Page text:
Registration opens for Mo. virtual school

Monday, May 7, 2007

JEFFERSON CITY, Mo. (AP) -- Registration opened Monday for students who want to enroll in a state-funded online school this fall.

The state's virtual school program is expected to cover a few thousand students, with some taking a full load of classes and others only one or two courses.

State education officials are accepting applications over the Internet until May 29, and then will choose students using a lottery based on student populations around the state.

Classes will be available for kindergarten through fifth grade students and for high school. Middle-school courses are expected to be added in the second year.

In a virtual school, students take classes over the Internet, at whatever time works best for them, but have regular contact with a state-certified teacher, generally online or by phone.

"This is going to help kids. That's what this is all about," Curt Fuchs, the state's virtual education director, said Monday. "This is not for every student. This is for a certain segment of our population."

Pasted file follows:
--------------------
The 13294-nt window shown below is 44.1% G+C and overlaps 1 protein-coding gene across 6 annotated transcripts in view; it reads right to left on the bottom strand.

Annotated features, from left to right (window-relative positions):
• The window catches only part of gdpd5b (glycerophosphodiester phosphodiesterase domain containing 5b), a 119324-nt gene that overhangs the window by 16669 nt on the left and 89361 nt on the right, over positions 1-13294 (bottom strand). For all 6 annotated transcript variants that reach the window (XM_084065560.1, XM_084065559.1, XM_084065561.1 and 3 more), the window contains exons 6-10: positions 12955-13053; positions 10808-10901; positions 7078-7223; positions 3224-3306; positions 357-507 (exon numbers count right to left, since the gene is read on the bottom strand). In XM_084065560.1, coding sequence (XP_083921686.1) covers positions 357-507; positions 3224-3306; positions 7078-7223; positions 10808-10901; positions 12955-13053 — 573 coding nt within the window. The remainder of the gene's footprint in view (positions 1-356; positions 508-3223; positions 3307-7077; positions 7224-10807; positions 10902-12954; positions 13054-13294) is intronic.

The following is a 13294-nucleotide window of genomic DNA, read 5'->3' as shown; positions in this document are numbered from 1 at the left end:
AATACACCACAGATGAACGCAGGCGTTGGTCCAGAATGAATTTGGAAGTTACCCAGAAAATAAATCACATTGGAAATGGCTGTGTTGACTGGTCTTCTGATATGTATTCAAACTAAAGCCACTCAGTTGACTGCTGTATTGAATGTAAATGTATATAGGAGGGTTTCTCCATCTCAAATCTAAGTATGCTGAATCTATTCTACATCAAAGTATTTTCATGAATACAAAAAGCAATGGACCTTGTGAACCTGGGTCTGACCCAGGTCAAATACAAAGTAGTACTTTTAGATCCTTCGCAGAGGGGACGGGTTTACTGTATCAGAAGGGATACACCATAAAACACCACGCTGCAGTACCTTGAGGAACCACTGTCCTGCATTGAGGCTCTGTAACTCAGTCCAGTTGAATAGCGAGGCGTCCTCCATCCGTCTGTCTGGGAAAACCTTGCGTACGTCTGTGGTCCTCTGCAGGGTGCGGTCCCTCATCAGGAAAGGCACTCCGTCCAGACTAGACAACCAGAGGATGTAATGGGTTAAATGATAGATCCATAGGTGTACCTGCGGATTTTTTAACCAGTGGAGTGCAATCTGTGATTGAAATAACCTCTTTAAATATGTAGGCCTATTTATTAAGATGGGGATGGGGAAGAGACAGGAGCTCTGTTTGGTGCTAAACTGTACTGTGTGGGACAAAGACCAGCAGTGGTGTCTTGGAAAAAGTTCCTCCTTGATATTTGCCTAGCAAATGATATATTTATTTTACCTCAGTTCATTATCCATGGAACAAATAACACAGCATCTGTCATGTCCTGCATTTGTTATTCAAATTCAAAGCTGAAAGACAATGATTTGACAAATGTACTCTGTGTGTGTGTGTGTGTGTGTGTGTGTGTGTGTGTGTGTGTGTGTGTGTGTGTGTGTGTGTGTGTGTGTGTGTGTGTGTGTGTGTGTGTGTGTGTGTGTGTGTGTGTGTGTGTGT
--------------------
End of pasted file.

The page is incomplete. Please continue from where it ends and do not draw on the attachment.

Supporters envision the online school appealing to a broad array of students, from those who are home-schooled to some who have been ill, have discipline problems or desire courses that their local school district doesn't offer.

The budget for the program, which awaits final legislative approval, calls for $5.2 million in the fiscal year that starts July 1.

That's double the governor's original budget recommendation, but education officials say that even with more money, it's too late to add middle-school grades. That's especially frustrating to parents of middle-school students who championed creating the program.

The department expects funding for 14,000 semester-long courses. If every student who enrolls is full-time, that would amount to about 1,150 students. But with students taking ony one or two courses, up to 5,000 students might be using the virtual school, Fuchs said. Applications ask which courses students plan to take, and students who get picked through the lottery will get space in the courses they want, up to six per semester.

Interest is high, and officials expect more applications than they can accommodate. In the first 45 minutes of registration Monday, 125 students applied, Fuchs said.

Families also can pay tuition to take part in the program. Fuchs said tuition should be about $360 per semester course. Families should know whether they earned a spot in the virtual school within a week or two of registration closing, he said. The virtual school should be up and running around Aug. 3.

The state has hired two contractors to run the program -- Connections Academy, of Baltimore, will handle the elementary courses and Northwest Missouri State University, in Maryville, will manage the high school curriculum.

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